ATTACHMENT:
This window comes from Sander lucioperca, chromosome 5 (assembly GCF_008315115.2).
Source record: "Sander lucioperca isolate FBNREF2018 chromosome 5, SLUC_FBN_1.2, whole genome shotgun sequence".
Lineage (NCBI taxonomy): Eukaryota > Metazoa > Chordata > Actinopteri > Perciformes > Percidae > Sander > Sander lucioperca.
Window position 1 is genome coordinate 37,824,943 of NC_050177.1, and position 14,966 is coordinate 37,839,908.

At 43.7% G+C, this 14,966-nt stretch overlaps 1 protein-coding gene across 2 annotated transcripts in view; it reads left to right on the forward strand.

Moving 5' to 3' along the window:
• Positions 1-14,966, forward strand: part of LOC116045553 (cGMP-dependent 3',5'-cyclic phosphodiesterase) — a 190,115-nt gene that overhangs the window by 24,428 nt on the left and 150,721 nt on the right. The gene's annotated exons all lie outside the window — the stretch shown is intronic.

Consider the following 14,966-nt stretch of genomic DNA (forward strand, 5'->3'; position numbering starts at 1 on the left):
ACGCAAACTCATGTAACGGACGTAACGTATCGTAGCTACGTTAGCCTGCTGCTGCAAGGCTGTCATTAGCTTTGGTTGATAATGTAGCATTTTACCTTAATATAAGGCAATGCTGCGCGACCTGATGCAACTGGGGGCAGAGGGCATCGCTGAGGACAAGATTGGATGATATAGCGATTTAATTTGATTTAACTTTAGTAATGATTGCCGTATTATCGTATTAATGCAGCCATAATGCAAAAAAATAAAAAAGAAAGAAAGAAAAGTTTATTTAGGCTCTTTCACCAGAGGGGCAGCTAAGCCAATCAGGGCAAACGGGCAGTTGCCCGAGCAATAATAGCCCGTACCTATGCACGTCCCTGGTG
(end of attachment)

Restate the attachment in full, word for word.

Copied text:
This window comes from Sander lucioperca, chromosome 5 (assembly GCF_008315115.2).
Source record: "Sander lucioperca isolate FBNREF2018 chromosome 5, SLUC_FBN_1.2, whole genome shotgun sequence".
Lineage (NCBI taxonomy): Eukaryota > Metazoa > Chordata > Actinopteri > Perciformes > Percidae > Sander > Sander lucioperca.
Window position 1 is genome coordinate 37,824,943 of NC_050177.1, and position 14,966 is coordinate 37,839,908.

At 43.7% G+C, this 14,966-nt stretch overlaps 1 protein-coding gene across 2 annotated transcripts in view; it reads left to right on the forward strand.

Moving 5' to 3' along the window:
• Positions 1-14,966, forward strand: part of LOC116045553 (cGMP-dependent 3',5'-cyclic phosphodiesterase) — a 190,115-nt gene that overhangs the window by 24,428 nt on the left and 150,721 nt on the right. The gene's annotated exons all lie outside the window — the stretch shown is intronic.

Consider the following 14,966-nt stretch of genomic DNA (forward strand, 5'->3'; position numbering starts at 1 on the left):
ACGCAAACTCATGTAACGGACGTAACGTATCGTAGCTACGTTAGCCTGCTGCTGCAAGGCTGTCATTAGCTTTGGTTGATAATGTAGCATTTTACCTTAATATAAGGCAATGCTGCGCGACCTGATGCAACTGGGGGCAGAGGGCATCGCTGAGGACAAGATTGGATGATATAGCGATTTAATTTGATTTAACTTTAGTAATGATTGCCGTATTATCGTATTAATGCAGCCATAATGCAAAAAAATAAAAAAGAAAGAAAGAAAAGTTTATTTAGGCTCTTTCACCAGAGGGGCAGCTAAGCCAATCAGGGCAAACGGGCAGTTGCCCGAGCAATAATAGCCCGTACCTATGCACGTCCCTGGTG